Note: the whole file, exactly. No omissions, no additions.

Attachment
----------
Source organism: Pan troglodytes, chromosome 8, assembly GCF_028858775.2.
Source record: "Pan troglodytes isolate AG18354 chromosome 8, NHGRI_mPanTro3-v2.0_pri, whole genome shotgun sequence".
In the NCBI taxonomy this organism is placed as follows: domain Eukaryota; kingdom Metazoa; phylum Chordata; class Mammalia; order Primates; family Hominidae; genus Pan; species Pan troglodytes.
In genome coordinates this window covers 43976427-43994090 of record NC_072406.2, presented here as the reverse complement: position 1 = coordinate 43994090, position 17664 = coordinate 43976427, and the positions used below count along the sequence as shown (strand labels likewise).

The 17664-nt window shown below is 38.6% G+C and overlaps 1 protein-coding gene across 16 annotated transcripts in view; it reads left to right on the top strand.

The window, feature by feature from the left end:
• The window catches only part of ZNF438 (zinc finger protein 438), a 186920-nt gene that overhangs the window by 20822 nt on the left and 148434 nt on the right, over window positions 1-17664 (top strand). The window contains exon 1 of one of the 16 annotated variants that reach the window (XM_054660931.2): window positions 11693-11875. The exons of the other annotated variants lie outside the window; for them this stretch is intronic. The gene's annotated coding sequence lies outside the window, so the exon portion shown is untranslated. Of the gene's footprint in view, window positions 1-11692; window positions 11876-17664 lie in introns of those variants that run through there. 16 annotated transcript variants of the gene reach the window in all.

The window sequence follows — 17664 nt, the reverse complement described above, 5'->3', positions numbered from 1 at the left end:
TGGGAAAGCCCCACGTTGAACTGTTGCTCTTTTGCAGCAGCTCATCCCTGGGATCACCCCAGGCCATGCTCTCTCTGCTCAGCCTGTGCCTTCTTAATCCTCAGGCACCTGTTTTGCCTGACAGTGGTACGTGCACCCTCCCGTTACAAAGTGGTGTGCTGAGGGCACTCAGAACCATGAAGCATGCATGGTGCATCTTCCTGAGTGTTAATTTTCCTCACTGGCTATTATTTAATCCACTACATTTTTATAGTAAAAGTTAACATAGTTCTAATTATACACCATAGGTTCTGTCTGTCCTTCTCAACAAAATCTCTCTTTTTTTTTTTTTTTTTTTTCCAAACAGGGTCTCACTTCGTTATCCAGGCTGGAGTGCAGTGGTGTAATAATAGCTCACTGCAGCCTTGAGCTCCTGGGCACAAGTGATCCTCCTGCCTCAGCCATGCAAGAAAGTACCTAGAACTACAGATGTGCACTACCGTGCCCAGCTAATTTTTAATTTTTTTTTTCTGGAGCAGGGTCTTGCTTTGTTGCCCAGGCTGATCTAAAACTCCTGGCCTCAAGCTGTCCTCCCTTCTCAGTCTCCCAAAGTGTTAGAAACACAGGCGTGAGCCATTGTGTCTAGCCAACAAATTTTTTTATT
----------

Source organism: Pan troglodytes, chromosome 8, assembly GCF_028858775.2.
Source record: "Pan troglodytes isolate AG18354 chromosome 8, NHGRI_mPanTro3-v2.0_pri, whole genome shotgun sequence".
In the NCBI taxonomy this organism is placed as follows: domain Eukaryota; kingdom Metazoa; phylum Chordata; class Mammalia; order Primates; family Hominidae; genus Pan; species Pan troglodytes.
In genome coordinates this window covers 43976427-43994090 of record NC_072406.2, presented here as the reverse complement: position 1 = coordinate 43994090, position 17664 = coordinate 43976427, and the positions used below count along the sequence as shown (strand labels likewise).

The 17664-nt window shown below is 38.6% G+C and overlaps 1 protein-coding gene across 16 annotated transcripts in view; it reads left to right on the top strand.

The window, feature by feature from the left end:
• The window catches only part of ZNF438 (zinc finger protein 438), a 186920-nt gene that overhangs the window by 20822 nt on the left and 148434 nt on the right, over window positions 1-17664 (top strand). The window contains exon 1 of one of the 16 annotated variants that reach the window (XM_054660931.2): window positions 11693-11875. The exons of the other annotated variants lie outside the window; for them this stretch is intronic. The gene's annotated coding sequence lies outside the window, so the exon portion shown is untranslated. Of the gene's footprint in view, window positions 1-11692; window positions 11876-17664 lie in introns of those variants that run through there. 16 annotated transcript variants of the gene reach the window in all.

The window sequence follows — 17664 nt, the reverse complement described above, 5'->3', positions numbered from 1 at the left end:
TGGGAAAGCCCCACGTTGAACTGTTGCTCTTTTGCAGCAGCTCATCCCTGGGATCACCCCAGGCCATGCTCTCTCTGCTCAGCCTGTGCCTTCTTAATCCTCAGGCACCTGTTTTGCCTGACAGTGGTACGTGCACCCTCCCGTTACAAAGTGGTGTGCTGAGGGCACTCAGAACCATGAAGCATGCATGGTGCATCTTCCTGAGTGTTAATTTTCCTCACTGGCTATTATTTAATCCACTACATTTTTATAGTAAAAGTTAACATAGTTCTAATTATACACCATAGGTTCTGTCTGTCCTTCTCAACAAAATCTCTCTTTTTTTTTTTTTTTTTTTTCCAAACAGGGTCTCACTTCGTTATCCAGGCTGGAGTGCAGTGGTGTAATAATAGCTCACTGCAGCCTTGAGCTCCTGGGCACAAGTGATCCTCCTGCCTCAGCCATGCAAGAAAGTACCTAGAACTACAGATGTGCACTACCGTGCCCAGCTAATTTTTAATTTTTTTTTTCTGGAGCAGGGTCTTGCTTTGTTGCCCAGGCTGATCTAAAACTCCTGGCCTCAAGCTGTCCTCCCTTCTCAGTCTCCCAAAGTGTTAGAAACACAGGCGTGAGCCATTGTGTCTAGCCAACAAATTTTTTTATT